Some of the Most Racist Things People of Color Have Heard on Dates


Grappling with ghosting or the politics of texting are annoying parts of the dating game, but adding racist statements and microaggressions takes the difficulties to another level. 

When it comes to courtship, even the slightest forms of racist discrimination emerge on every level. But it's not always easy to take a stand against such treatment. One young dater, Maria, told Mic, she "always shrugged it off" because she "never knew how to express how poorly those statements made me feel about myself" and "didn't have the language to really understand why those things were not okay."

Several millennials of color shared some of the racist things told to them on dates: 

"You're not my 'type.'" 

Mic/Getty Images

While many people claim to (and may very well have) a particular "type" they're attracted to, there are undeniably some who use this framework to couch what is actually racial discrimination.

"If you say that your type is a blond, blue-eyed guy or a 'cute Jewish boy,' it's a waste of my time to even make an attempt at dating you," Ron told Mic. "It's obvious that you can't see past race as far as the concept of attractiveness is concerned." Any time he's rejected, he said, he has to wonder if "they didn't like me or if I just don't fit the acceptable 'type.'"

Annie* has also experienced this firsthand. "I once started seeing a Persian guy in high school who was like a perfect match for me," she told Mic. "One day he told me that he thought I was really beautiful and he loved my company, but he would never seriously date a black woman. He said he was only interested in dating white women with blonde hair and blue eyes. He said that was his 'type.'"

"You're so beautiful for a Mexican."

Richard Shotwell/AP

On the other hand, many people of color have encountered potential partners who are all too eager to date them based on their race alone. 

Men have told Chloe, who is half Chinese and half Irish, that she's "very exotic" and "the closest they have been to Asian." Aly, who is also half Chinese, has similarly faced such fetishization. One person she matched with on a dating app, for example, used the oh-so-eloquent opening line "I like Chinese."

Maria noted that racial stereotypes about Latina women's bodies has informed others' sexual interest in her.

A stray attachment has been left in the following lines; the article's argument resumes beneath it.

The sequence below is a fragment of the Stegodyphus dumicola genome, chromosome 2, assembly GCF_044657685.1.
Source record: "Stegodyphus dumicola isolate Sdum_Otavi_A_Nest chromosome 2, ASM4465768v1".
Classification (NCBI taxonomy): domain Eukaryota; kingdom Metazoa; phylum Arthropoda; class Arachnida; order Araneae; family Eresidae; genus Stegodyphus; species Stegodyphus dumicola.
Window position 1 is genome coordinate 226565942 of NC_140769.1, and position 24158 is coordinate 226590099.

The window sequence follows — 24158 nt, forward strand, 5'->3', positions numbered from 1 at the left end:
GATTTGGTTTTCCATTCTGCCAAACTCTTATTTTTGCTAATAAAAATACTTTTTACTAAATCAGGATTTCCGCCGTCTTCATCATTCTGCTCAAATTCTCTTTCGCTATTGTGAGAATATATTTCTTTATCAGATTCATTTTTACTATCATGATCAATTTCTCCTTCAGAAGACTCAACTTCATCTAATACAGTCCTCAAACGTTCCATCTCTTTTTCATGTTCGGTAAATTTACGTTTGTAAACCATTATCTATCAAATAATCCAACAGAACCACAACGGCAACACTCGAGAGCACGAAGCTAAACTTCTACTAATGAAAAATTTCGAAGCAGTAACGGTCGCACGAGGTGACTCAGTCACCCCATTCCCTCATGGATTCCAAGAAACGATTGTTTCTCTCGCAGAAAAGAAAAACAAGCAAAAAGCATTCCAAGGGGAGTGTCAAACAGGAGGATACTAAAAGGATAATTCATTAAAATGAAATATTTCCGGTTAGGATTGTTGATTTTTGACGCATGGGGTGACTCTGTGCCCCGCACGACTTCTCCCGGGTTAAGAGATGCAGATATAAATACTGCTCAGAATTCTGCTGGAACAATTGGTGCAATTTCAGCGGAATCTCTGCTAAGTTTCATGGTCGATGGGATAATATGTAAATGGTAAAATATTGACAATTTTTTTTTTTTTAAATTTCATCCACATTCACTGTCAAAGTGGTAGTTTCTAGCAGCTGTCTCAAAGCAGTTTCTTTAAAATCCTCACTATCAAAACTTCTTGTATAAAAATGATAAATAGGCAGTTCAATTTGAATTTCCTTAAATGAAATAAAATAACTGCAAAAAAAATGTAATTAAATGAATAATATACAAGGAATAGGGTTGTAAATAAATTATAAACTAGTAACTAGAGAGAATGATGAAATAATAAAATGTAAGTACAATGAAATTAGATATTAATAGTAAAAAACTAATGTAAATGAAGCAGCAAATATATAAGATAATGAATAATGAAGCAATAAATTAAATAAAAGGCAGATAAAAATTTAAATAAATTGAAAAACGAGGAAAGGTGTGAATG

"One ex-boyfriend actually said that the only thing that gave away that I was Mexican was my ass," Maria told Mic. Another partner once referred to her as being "so beautiful for a Mexican." 

"I only date men of color because they're good in bed."

Richard Shotwell/AP

In addition to their appearance, people of color have encountered individuals whose interest in dating them is based on race-based preconceived notions about their personality or abilities.

Ron said he "dated a woman a few years back that only dated men of color," based on the belief that "they were better in bed" — a belief that, while superficially flattering, ultimately felt "a bit insulting and demeaning, implying that everyone who is a certain race shares a certain characteristic. It's pretty much the same situation as being told that all black guys are aggressive, but with a positive spin that doesn't make it any less racially charged."

"Don't your parents want you to have an arranged marriage?"


Of course, there are those who can't just see people of color as individuals and regard them as inherently embodying racial stereotypes.

Sahil has heard everything from a girlfriend stating he couldn't cook in her kitchen because "it will start to stink" to asking, "Don't your parents want you to have an arranged marriage?" Another asked him to shave his beard so he would "blend in better."

"I even had a girlfriend who didn't want to get on a plane with me because she was afraid she'd be more likely to get randomly checked traveling with a bearded brown guy," he told Mic.

Aly said the racism she's experienced usually comes from men "trying to find more about me," which is intended less to blatantly offend her than it is to point out "the fact that I'm something untraditionally American," she told Mic.

"Because I'm mixed, I [hear racist statements] a lot further into discussion," she said, adding that people frequently ask her what her background is, made objectifying statements about Asians being beautiful and ask to guess where she's from. Her answer to the latter (Ohio) often surprises people far too often.

Alternatively, when people of color don't fit stereotypes affiliated with their race, they are often subjected to insulting comments.

Because she doesn't speak English with an accent, Paula told Mic, "many people have assumed I'm trying to exoticize myself or I'm embellishing my non-Americanness for attention," especially, but not exclusively, in a romantic context. 

"I answer a call from my parents and speak perfect Spanish and they freak out because it turns out I was telling the truth," she said.

It's up to all of us: Even with interracial marriages on the rise, that racism occurs in the context of finding love demonstrates just how deeply ingrained these attitudes still are in American culture — and why pushing back, in individual relationships as well as starting dialogues like these, is crucial.

*Names have been changed to allow subjects to speak on private matters.